Search Results for 'The Irish Times'
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Lack of action on Emergency Department upgrade ‘shocking and unacceptable’
IARLA Ó LIONÁIRD and Steve Cooney will play the first indoor gig in Galway since the end of the last year, when they appear at the Róisín Dubh this Saturday, July 10.
Designer Minds returns to Athlone this year for two weeks of interactive primary science, design and technology summer camps.
This year’s Cruinniú na nÓg, a day of free creativity for children and young people, takes place on Saturday, June 12, and Roscommon Arts Centre have two wonderful free family friendly events taking place on the day which can be accessed online at www.roscommonartscentre.ie
BallinaPunx was born in 2003, as a collective of kindred musical spirits based in the Mayo town. The goal was to give voice to the town’s thriving alternative, punk and metal artists.
The European Union, and its lynchpin project, the euro, had a charmed existence in publicity terms during the worst of the Brexit years from 2016 to 2019.
An article that appeared in The Irish Times on January 7, 1861, was lifted from the Galway Press and started as follows: “Twenty years ago, this fishing village, for which outdoor relief is now deemed necessary, was the greatest source of profit and employment to the people of Galway. It was the wealth producing quarter of the town, and not alone the town of Galway, but many parts of the interior of Ireland felt the benefit of the successful industry of the Claddagh fishermen. The harvest fishing season, which began in August and ended in November, produced a very large accession of wealth to the country. The number of cadgers leaving the town for the interior averaged about 150 daily, and whilst these peripatetic dealers in fish were thus numerously employed, the foremost merchants we had were occupied in filling their stores with herrings, and even the Fishery Board on some occasions were known to barrel large quantities. So abundant frequently was the take that all the cargoes of salt provided by the importers of that article did not suffice, and it had to be brought overland from Limerick and other places.”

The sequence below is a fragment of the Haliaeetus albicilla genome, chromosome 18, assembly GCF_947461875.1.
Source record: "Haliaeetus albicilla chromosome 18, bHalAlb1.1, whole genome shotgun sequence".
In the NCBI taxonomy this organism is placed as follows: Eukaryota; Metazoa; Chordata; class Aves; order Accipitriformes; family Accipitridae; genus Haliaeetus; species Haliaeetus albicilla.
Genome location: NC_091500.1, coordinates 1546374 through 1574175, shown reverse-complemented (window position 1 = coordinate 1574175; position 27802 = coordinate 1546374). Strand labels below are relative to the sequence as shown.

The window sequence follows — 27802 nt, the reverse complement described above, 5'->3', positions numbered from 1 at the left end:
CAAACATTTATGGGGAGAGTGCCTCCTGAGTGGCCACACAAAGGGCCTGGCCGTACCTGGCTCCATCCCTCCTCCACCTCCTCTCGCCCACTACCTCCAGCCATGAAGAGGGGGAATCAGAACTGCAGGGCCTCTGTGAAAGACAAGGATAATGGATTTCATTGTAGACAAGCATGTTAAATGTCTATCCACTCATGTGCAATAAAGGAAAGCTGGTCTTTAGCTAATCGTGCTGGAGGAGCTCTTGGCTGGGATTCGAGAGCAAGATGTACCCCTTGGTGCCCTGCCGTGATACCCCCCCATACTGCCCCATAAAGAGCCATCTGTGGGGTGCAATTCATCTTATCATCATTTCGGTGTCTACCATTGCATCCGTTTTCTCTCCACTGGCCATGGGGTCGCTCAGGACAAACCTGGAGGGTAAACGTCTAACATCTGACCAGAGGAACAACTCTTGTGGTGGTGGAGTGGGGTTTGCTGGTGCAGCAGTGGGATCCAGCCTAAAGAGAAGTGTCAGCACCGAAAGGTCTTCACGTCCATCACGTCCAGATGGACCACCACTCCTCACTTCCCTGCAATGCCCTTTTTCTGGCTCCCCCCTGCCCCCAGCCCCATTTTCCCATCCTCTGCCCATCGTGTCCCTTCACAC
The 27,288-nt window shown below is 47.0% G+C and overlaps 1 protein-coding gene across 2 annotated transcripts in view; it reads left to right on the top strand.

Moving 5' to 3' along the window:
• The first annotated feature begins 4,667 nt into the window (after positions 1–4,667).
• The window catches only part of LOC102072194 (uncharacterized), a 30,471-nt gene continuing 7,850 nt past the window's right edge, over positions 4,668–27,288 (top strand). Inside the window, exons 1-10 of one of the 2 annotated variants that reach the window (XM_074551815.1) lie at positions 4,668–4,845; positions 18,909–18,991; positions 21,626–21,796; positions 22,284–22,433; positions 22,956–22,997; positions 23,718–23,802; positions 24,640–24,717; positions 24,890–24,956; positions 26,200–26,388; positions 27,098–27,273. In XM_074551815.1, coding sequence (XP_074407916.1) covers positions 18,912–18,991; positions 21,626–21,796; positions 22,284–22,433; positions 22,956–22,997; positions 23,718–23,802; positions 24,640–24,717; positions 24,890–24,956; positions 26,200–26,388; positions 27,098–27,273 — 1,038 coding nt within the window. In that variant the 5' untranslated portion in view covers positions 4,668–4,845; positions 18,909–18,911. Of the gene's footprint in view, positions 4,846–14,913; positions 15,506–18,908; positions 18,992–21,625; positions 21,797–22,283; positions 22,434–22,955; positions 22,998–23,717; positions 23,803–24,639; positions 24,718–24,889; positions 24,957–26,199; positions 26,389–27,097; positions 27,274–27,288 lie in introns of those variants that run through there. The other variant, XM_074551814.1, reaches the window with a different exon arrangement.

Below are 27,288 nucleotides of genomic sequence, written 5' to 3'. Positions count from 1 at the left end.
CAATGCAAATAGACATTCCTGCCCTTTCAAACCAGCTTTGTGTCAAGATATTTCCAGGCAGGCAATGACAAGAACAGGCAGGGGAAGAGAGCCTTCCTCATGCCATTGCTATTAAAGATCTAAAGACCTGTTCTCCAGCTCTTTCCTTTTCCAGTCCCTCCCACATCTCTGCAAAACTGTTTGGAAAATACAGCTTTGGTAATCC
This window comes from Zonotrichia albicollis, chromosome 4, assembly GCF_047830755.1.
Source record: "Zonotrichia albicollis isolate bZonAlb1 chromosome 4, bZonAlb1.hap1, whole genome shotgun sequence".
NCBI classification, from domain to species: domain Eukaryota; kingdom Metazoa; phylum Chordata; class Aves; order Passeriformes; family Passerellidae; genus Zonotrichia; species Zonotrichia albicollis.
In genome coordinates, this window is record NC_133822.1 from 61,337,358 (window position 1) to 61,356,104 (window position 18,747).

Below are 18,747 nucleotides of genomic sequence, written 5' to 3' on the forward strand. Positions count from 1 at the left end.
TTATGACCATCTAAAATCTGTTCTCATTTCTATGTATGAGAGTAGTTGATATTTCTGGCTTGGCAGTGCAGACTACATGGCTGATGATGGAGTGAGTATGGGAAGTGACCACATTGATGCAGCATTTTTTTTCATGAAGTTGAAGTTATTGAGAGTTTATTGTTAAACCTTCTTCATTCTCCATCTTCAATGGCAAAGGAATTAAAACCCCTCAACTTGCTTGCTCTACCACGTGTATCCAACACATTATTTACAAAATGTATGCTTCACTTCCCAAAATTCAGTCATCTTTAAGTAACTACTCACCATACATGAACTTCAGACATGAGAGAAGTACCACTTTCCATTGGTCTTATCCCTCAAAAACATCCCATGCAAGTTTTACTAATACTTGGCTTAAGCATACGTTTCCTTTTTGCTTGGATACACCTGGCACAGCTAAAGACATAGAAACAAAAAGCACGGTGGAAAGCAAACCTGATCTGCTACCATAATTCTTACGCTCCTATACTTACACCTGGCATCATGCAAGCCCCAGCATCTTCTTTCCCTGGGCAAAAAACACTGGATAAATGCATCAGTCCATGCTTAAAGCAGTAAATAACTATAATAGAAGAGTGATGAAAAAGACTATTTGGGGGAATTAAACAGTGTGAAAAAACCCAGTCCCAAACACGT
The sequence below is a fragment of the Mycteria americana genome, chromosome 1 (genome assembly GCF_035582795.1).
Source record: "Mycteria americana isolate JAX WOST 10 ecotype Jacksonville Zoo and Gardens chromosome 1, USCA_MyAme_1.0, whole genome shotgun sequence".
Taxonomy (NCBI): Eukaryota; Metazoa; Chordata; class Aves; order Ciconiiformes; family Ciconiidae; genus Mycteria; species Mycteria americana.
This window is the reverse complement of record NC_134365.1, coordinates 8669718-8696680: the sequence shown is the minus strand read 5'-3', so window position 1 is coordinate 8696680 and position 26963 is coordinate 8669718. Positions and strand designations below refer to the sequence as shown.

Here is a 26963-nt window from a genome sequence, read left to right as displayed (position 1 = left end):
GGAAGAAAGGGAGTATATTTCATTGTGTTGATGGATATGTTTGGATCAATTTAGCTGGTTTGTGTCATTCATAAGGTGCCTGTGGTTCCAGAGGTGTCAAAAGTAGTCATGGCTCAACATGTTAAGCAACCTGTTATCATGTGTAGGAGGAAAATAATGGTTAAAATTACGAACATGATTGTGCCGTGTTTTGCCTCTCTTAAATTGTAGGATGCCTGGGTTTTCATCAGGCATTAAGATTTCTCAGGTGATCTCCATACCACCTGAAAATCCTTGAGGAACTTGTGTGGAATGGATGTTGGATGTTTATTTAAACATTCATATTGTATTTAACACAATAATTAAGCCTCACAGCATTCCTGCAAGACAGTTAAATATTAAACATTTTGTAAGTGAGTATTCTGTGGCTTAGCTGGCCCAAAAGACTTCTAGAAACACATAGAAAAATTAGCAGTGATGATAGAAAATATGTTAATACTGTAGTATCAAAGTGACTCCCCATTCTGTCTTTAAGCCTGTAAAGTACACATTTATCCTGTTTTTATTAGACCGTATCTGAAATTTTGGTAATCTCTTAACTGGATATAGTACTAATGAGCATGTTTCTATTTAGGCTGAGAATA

The ladies and children’s bathing pools in Salthill were blessed by Canon Davis in 1930. These were two linked tidal pools which filled up when the tide came in and emptied when the tide went out. The floors were of sand so they were a perfect playground for children even when they had dried out. Thousands of children and adults learned how to swim there with Jimmy Cranny of Galway Swimming Club and Christy Dooley of Blackrock Swimming Club teaching organised groups on alternate evenings throughout the summer.
What is your idea of perfect happiness?